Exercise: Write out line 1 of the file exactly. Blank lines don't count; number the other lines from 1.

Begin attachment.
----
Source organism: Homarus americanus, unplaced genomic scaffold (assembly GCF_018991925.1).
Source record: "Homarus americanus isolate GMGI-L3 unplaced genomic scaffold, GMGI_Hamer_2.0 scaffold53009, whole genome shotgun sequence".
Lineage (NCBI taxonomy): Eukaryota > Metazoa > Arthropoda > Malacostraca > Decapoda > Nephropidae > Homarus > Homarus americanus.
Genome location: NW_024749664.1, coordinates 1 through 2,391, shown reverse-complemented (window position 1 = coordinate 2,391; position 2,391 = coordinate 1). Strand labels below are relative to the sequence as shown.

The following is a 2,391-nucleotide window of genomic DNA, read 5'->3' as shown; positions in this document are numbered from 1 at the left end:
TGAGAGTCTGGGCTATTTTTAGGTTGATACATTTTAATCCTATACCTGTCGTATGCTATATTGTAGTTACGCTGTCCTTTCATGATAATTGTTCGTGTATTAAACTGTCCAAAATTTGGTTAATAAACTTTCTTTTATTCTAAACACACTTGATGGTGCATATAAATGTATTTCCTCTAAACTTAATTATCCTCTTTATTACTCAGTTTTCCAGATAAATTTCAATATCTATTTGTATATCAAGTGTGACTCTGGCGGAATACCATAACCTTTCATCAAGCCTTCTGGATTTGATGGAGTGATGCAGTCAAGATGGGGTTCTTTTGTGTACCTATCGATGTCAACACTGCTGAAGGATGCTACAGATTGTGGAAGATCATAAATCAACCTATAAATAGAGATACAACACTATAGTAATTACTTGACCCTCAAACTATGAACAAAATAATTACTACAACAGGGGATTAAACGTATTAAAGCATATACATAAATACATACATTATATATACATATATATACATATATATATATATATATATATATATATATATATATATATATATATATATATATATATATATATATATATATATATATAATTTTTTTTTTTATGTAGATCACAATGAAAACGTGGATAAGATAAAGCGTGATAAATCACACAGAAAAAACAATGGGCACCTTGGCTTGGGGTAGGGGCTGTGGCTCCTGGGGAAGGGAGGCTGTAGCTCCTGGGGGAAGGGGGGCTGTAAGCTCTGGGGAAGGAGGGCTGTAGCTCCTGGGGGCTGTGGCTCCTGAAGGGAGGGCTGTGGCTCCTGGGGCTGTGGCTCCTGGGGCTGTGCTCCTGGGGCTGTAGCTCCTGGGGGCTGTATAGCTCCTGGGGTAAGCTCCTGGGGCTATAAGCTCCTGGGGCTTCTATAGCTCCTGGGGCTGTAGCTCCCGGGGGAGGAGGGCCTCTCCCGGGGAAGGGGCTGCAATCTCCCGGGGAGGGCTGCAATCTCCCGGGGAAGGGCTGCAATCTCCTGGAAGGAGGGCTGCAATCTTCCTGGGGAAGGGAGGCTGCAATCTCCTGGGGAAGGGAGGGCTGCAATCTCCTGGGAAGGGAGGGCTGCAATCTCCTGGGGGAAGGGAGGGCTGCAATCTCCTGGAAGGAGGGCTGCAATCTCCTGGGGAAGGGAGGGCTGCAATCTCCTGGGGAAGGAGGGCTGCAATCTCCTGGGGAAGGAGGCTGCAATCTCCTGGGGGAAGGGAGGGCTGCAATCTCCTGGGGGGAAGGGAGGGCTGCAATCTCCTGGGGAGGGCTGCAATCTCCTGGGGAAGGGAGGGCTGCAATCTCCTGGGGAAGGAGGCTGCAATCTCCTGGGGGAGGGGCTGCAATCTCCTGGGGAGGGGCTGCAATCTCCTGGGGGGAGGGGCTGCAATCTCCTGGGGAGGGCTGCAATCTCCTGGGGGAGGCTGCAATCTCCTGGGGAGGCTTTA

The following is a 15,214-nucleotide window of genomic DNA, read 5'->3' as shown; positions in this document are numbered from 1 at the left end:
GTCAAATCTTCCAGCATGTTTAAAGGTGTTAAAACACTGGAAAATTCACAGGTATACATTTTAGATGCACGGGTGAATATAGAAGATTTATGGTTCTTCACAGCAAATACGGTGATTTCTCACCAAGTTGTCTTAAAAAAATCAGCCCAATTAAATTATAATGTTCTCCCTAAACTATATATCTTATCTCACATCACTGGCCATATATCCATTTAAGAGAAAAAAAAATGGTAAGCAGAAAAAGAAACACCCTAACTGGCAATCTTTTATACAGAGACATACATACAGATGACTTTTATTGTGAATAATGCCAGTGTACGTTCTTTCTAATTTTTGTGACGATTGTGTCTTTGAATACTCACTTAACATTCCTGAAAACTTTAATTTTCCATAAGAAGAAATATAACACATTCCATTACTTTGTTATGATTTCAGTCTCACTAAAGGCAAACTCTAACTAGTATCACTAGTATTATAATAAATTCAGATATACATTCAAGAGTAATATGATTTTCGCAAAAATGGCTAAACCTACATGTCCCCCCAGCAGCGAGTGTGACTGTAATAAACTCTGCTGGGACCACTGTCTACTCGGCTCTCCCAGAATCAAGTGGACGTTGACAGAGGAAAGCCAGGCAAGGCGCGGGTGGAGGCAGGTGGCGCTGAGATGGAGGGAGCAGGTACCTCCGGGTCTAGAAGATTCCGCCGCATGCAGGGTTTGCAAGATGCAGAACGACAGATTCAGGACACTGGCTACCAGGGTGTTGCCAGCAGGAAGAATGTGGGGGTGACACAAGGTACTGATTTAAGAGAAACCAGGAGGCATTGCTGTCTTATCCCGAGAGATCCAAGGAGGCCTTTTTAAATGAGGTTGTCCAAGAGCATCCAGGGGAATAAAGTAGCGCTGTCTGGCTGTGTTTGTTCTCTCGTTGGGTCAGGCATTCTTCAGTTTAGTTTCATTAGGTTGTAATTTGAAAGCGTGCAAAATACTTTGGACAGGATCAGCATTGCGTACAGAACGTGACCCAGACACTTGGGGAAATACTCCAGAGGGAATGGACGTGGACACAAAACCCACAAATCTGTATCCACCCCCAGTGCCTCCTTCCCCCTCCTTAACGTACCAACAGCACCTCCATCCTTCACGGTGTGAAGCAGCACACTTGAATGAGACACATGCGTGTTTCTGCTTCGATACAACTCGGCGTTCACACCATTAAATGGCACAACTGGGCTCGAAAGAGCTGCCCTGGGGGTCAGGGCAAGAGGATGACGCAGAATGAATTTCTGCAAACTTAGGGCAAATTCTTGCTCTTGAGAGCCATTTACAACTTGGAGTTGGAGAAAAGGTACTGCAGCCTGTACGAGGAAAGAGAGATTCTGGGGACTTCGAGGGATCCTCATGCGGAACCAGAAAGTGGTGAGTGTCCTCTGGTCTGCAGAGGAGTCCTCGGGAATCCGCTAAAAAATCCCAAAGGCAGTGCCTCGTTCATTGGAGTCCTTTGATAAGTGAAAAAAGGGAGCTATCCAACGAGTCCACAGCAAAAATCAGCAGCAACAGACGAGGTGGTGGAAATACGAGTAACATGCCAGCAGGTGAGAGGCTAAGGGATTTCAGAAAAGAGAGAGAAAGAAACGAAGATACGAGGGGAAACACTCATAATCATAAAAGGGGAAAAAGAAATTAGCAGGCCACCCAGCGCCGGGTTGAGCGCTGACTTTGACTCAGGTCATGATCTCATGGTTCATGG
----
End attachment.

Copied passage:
Source organism: Homarus americanus, unplaced genomic scaffold (assembly GCF_018991925.1).